Bats fascinate me. So, naturally, does their diet. Recent research showed that bats made “feeding buzzes” over saltmarsh habitats. These habitats are full of mosquitoes and this specific buzz is made only when bats are hunting. Radio-tracked bats also seem to follow mosquitoes between habitats. The assumption then was that bats ate mosquitoes. Sadly, that does not say much.
How many mosquitoes are eaten by bats? How many bat species were eating mosquitoes? How important are mosquitoes, compared to other insects, such as moths, to the diet of bats? We set out to find the answers.
There are a few ways you can find out what bats are eating. A simple approach is to study their fecal material. That involves looking at bat poo under the microscope for bits of insect and then identifying it. Although this technique has been used successfully, it only took us 15 minutes of looking through bat poo to realise this wasn’t going to cut it. We could clearly identify pieces of insect but what were they? We never found a piece of “entomological material” in the samples that was definitively from a mosquito.
Since we know there was insect material in the feces, perhaps we could use molecular methods to identify them. Instead of looking for bits and pieces of chewed up mosquito bits, why not look for their DNA?
Fecal samples were taken from five eastern Australian bat species; Vespadelus vulturnus (little forest bat), Vespadelus pumilus (eastern forest bat), Miniopterus australis (little bent-wing bat), Nyctophilus gouldi (Gould’s long-eared bat) and Chalinolobus gouldii (Gould’s wattled bat). These bats are relatively common in coastal regions of New South Wales and range in weight from 4-14 grams.
Bats were collected using harp traps set in forest habitats near wetlands. Trapped bats were then transferred to small bags, where they were kept for at least an hour before being released. Fecal pellets were collected from the bottom of the bag.
Five samples from each bat were tested for the presence of mosquito and moth DNA using molecular techniques. Our method could identify insect remains even if they made up only 5% of the fecal sample.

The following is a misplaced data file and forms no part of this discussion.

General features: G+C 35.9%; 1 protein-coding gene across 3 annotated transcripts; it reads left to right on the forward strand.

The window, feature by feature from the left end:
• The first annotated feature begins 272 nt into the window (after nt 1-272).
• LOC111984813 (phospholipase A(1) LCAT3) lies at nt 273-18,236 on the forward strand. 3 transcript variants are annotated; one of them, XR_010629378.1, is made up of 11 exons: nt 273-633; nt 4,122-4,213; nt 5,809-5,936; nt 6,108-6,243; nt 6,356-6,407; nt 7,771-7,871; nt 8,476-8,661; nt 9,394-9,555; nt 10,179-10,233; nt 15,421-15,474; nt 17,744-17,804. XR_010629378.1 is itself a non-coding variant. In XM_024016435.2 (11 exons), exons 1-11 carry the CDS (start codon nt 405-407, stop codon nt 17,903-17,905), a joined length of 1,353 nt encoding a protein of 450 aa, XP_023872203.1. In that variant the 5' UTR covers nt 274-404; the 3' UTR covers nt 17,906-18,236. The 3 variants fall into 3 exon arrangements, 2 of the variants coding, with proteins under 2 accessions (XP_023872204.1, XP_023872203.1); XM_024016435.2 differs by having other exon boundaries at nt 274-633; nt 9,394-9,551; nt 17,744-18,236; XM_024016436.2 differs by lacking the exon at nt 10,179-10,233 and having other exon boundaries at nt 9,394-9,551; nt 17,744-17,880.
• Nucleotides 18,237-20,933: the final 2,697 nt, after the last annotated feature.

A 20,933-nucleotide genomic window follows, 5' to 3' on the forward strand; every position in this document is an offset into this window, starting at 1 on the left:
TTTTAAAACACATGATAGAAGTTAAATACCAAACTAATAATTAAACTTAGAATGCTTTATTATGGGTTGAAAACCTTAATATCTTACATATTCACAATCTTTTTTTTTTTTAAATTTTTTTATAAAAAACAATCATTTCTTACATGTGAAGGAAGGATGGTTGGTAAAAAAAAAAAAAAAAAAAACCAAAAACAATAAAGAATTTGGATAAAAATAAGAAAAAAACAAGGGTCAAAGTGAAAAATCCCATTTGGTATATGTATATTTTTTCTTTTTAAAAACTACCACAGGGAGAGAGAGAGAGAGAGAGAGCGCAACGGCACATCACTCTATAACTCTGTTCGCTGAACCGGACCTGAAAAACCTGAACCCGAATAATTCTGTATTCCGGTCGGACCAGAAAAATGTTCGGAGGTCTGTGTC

What’s the buzz?
Across the five bat species, fecal samples were collected from 52 bats. From the fecal samples, a total of 40 prey species were identified. Moths were the most frequently detected prey, present in the feces of 49 of the 52 bats (about 94%).
Interestingly, mosquitoes were only detected in the feces of two bat species. Of those bats, mosquitoes were collected from two of ten Vespadelus pumilus individuals and 11 of 20 Vespadelus vulturnus individuals. All of them had eaten moths, too.
So what do the results, published in PLOS ONE, mean? First, they highlight the dangers of generalisation when it comes to bat biology. We have shown there there is species-specific relationship between bats and their preferred meal.
Second, this relationship is probably driven by the size of the bat. Small bat species are more likely to feed on mosquitoes. This makes sense. Other studies have shown that when it comes to eating insects, larger predators tend to eat larger prey, rather than a large number of smaller prey.
Third, for conservationists, the results show that if smaller bat species are endangered, substantial reductions in the local mosquito populations might not be a good idea. Local authorities must balance the need to reduce mosquito-borne disease risk but should be mindful of this potential when designing large mosquito control programs. In case of large bat species, perhaps they should be doing more to encourage moth populations.
Finally, techniques similar to ours have now been used widely. Some used it to determine if bats are eating agricultural insect pests. Others used it to track bats and their response to seasonal fluctuations of these pest insects. And some wanted to know what snakes eat. (Spoiler: it’s bats).